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2018 Conference Presentation

Policy developments Germany

12 September 2018

Participation of civil society actors in local care policies in Germany – the direction of engagement matters

Ralf Och, University of Hamburg, Germany


Background and objectives: Political participation is at the heart of democracy (Verba et al 2012) The paper asks how we can explain differences in the voluntary participation of civil society in municipal care policy processes on the example of senior citizen representatives. Those provide an interesting case because they are regarded as an innovative participation instrument. Political participation is often explained with reference to the overall strength of civil society or the effect of public institutions. The paper argues that the degreee of political participation also depends on the main orientation of the civil society actors between the civil or the public realm.

Methods: The paper is based on an explorative study on senior representatives in local elderly care policies in four German cities. Political participation is measured by the extent to which the senior representatives participate in local care policy processes. The analysis is based on 37 qualitative interviews with local experts and relevant political actors, publicly available data as well as the analysis of minutes of the social committee of the four cities – two Western and two Eastern cases.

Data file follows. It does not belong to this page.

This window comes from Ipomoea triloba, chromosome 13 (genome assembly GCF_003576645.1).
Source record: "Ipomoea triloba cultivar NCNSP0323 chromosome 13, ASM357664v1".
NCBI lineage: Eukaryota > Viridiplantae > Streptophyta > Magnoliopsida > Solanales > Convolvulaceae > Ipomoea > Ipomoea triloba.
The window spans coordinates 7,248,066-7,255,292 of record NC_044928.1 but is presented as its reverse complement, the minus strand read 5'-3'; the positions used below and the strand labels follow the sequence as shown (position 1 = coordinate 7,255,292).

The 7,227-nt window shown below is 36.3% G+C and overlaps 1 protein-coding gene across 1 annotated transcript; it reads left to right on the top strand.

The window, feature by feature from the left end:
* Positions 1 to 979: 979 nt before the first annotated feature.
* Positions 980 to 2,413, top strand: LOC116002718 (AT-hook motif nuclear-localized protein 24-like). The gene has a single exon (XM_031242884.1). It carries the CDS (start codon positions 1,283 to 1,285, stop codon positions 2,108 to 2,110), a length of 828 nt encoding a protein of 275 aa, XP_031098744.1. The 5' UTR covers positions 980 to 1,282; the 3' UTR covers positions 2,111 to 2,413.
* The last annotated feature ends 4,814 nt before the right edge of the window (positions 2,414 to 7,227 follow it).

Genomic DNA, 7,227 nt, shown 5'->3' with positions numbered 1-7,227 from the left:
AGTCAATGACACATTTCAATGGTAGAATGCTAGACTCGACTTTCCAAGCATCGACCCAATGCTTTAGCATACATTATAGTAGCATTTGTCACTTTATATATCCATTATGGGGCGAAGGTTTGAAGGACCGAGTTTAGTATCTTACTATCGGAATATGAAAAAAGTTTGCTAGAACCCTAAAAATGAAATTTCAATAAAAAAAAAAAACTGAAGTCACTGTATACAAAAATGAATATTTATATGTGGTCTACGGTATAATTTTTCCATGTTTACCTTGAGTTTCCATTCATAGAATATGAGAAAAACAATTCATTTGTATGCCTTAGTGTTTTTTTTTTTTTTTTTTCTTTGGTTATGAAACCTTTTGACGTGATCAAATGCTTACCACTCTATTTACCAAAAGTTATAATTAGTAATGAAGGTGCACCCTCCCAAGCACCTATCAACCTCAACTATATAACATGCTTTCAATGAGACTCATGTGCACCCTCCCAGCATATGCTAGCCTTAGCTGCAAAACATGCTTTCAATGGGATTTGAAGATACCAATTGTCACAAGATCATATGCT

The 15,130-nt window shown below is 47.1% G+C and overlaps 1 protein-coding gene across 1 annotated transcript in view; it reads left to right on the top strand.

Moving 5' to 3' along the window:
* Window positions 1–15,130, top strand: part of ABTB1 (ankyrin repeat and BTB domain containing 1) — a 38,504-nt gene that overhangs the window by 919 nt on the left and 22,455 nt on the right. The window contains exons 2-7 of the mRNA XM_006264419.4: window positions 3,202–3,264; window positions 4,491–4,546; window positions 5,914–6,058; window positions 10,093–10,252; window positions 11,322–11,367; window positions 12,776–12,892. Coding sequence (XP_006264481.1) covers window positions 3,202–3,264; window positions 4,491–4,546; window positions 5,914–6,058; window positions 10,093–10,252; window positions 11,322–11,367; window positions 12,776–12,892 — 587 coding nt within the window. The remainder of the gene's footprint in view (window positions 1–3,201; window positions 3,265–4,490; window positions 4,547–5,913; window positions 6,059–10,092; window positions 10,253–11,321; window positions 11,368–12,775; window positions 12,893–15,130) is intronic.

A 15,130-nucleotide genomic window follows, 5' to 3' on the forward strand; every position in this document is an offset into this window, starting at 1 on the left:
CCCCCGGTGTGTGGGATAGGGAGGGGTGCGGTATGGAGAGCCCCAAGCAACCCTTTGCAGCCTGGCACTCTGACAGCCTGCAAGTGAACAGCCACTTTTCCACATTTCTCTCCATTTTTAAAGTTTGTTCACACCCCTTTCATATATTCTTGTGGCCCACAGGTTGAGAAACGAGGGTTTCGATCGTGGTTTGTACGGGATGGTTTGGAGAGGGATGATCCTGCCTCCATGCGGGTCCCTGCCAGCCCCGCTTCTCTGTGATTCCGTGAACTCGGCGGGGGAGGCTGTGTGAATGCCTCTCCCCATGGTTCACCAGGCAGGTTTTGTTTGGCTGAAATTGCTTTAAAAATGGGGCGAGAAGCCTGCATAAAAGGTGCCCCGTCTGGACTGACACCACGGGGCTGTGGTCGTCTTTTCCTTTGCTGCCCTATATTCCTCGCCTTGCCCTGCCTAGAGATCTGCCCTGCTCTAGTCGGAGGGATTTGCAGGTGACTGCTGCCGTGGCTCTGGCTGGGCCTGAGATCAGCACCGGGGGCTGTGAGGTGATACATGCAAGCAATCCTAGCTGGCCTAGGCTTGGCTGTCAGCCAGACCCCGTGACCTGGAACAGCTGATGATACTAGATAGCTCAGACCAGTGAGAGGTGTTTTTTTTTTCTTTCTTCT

Results and conclusion: The analysis shows that the senior representatives participate to a quite different degree in the local care policy processes. The differences cannot be explained by differences in the strength of the civil societies, because the two senior representatives with lower degrees of political participation operate in cities with stronger civil societies. The public institutions operationalised as participatory rights and the openess of local governance structures for civil society participation do play a role in explaining the differences. That is because the senior representatives in cities with higher openess of the local governance structures for public participation show a higher degree of participation. However, high participatory rights do not necessary lead to high degrees of participation in local care policy processes. The main factor for explaining the differences in the degree of participation is the orientation of the senior representatives themselves. Those senior representatives with rather low degrees of participation do engage more towards the civil society realm and those with higher degrees engage towards the public as well as the civil society realm.

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